Until December, it appeared as though Hamilton schools had a handle on COVID-19.
Outbreaks stayed at a relative low from September through November. Students and staff who tested positive most often contracted it off school property.
Hamilton’s school boards typically fared better than their neighbouring counterparts in the GTA, many of whom had shuttered at least one school by the end of the semester due to widespread outbreaks.
But as the second wave of the virus rolled through Hamilton late in November, the case counts in schools started to rise — quickly.
An analysis by The Spectator found that, by the time schools closed for the holidays in mid-December, the number of cases in the Hamilton-Wentworth District School Board had doubled in its final two weeks.
Of the 212 cases in the first semester, the HWDSB listed 117 positive tests — or 55 per cent — in December. It also reported four new outbreaks in the final month — meaning the virus was transmitted to multiple people inside a school — also doubling its total outbreak count since September.
The rapid increase shows the difficulties schools faced trying to keep the virus away from its front doors as the second wave barged through Hamilton’s remaining places of community gathering, leaving practically no institution untouched by the infectious disease.
The spread provoked new lockdown measures ordered by the province. In January, schools will start the second semester entirely online, with elementary schools reopening in-person on Jan. 11 and secondary schools reopening on Jan. 25 at the earliest. The HWDSB expects classes to begin on Jan. 4, though there may be delays should students not all have remote learning devices — iPads, computers — on time.
While remote learning poses challenges of its own to staff, as well as students and their parents, Ontario premier Doug Ford has said the decision “will help ensure we do what’s needed to control the spread.”
Manny Figueiredo, HWDSB education director, says the transition will be difficult though the board understands the need to temporarily shutter schools given the sudden increase of cases.
In an interview with the Spectator, he defended the board’s approach to reducing community spread and pointed to the relatively low number of cases across Hamilton schools.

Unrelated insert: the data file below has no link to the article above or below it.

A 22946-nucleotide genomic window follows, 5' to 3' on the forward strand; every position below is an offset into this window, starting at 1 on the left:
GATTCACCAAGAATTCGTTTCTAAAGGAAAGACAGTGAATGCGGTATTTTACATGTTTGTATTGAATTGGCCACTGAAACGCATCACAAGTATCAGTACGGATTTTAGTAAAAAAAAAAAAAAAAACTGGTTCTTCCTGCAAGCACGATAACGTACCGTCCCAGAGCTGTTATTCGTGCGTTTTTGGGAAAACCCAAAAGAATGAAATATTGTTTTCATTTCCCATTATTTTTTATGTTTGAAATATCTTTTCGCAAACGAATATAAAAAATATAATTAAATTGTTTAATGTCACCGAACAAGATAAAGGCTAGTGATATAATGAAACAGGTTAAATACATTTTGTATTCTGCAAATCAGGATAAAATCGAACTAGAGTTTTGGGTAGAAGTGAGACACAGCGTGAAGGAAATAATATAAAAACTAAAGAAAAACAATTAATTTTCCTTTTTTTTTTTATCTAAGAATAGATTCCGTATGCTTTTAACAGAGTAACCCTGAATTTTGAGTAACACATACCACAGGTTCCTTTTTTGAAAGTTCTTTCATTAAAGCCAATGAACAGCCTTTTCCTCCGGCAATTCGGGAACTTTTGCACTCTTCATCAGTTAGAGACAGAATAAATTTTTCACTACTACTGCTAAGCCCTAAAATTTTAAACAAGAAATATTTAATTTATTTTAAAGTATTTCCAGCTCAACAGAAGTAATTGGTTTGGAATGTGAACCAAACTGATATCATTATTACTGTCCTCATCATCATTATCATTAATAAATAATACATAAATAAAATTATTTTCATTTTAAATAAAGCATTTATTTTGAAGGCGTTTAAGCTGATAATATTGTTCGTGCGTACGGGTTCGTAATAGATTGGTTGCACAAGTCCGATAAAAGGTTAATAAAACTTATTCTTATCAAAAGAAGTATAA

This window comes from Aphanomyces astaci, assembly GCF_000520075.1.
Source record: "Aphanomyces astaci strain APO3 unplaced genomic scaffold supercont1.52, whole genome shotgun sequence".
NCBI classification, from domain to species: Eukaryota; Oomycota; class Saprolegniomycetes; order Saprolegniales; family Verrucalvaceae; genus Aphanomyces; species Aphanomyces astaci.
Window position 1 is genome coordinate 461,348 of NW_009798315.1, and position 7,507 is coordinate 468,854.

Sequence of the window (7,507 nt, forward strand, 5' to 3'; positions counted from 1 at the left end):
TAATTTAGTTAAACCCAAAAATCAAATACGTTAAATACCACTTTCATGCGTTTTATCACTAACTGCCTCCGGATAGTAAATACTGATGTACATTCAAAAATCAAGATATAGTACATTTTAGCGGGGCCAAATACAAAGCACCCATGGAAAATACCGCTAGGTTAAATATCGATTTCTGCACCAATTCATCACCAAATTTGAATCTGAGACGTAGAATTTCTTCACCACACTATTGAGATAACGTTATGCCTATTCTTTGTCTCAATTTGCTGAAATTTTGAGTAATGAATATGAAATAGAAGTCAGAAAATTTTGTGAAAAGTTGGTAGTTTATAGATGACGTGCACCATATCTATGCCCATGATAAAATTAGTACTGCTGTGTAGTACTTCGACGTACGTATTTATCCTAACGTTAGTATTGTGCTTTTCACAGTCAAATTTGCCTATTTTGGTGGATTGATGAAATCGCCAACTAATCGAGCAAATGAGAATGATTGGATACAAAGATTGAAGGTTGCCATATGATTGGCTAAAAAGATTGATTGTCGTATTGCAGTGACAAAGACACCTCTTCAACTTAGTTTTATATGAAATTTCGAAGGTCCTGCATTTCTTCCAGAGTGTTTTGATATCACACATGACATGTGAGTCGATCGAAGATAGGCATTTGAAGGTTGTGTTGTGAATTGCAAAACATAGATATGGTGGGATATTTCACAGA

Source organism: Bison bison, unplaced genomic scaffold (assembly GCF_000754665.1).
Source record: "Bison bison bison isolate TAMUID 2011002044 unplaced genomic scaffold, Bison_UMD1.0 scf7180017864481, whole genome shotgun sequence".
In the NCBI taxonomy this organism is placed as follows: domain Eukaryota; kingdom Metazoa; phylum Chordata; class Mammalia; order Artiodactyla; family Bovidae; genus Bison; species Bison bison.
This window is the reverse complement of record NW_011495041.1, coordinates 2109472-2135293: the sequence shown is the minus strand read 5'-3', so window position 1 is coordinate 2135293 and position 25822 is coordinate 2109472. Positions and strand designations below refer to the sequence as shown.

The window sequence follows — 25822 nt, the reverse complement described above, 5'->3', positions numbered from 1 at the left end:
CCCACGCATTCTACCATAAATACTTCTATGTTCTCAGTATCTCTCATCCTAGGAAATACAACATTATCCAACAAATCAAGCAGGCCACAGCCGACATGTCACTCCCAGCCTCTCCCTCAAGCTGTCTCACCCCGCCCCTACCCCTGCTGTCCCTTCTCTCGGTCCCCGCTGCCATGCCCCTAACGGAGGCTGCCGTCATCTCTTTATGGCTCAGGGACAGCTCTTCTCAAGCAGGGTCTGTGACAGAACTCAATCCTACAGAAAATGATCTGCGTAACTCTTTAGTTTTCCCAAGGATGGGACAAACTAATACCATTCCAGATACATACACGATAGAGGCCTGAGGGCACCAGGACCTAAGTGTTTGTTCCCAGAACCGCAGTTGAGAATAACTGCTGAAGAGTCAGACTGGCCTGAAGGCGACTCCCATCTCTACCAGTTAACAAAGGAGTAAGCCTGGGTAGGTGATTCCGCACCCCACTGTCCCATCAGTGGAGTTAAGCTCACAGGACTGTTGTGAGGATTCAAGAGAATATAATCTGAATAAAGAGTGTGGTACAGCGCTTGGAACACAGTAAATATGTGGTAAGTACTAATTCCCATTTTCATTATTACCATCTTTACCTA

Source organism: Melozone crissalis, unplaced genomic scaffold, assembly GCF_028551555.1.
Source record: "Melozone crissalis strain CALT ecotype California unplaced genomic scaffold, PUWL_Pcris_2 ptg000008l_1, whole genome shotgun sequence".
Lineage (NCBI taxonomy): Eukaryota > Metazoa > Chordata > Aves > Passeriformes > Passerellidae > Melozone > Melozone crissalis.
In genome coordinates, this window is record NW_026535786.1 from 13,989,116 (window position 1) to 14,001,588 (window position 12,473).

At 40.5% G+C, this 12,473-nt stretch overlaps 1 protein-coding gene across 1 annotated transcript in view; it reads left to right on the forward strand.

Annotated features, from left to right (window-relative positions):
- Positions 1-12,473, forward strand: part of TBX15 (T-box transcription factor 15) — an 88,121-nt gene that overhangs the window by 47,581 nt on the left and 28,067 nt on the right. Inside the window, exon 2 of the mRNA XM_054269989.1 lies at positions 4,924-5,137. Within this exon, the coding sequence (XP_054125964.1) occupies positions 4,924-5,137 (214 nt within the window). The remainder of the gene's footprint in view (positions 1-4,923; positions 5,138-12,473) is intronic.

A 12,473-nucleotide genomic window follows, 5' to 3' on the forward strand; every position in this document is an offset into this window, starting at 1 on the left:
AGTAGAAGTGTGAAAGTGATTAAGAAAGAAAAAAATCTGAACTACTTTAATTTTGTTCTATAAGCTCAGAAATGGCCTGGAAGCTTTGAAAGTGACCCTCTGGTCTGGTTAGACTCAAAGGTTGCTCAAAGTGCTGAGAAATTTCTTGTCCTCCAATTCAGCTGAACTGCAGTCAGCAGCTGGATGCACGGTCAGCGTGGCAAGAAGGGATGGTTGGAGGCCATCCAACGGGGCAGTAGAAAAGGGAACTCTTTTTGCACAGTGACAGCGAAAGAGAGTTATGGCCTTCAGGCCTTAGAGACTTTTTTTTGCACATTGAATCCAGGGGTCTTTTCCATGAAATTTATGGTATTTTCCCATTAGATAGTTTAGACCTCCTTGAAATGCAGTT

“The last stretch (of the semester), it was challenging,” Figueiredo said last week. “But I still think that, with about 40,000 kids and 5,000 staff showing up in-person, this is still a very low number, and I’m proud of how our team has responded.”
Figueiredo says the board learned quickly in the semester how critical the practice of class cohorting was.
“When a case came, we knew exactly who was in the class, who was in contact with who. It would have been impossible to do this without the public health nurses we had assigned to schools, because our contact tracing was critical with their support,” he said.
The number of cases in Hamilton schools still pale in comparison to those elsewhere in the GTA. As of Monday, Hamilton schools had reported 93 active cases, while Toronto had reported 726, Mississauga had 252 and Brampton had 235.
Unlike in November, however, Hamilton schools have surpassed cities like Ottawa and Vaughan in case counts, representing a disproportionate increase in recent weeks.
The rise among students and staff is part of a broader surge in Hamilton. The city reported 114 new cases on Monday, marking a record in active cases for the sixth straight day. As of Sunday afternoon, there were 1,250 active cases in the city.
Education Minister Stephen Lecce has said he hopes the closure of schools in January will help reduce cases to a point that children can return to in-person learning within a month.
“While our schools are note a source of rising community transmission, we can play an important part of the solution to save lives from COVID-19,” he said last week.
Jacob Lorinc, Local Journalism Initiative Reporter, The Hamilton Spectator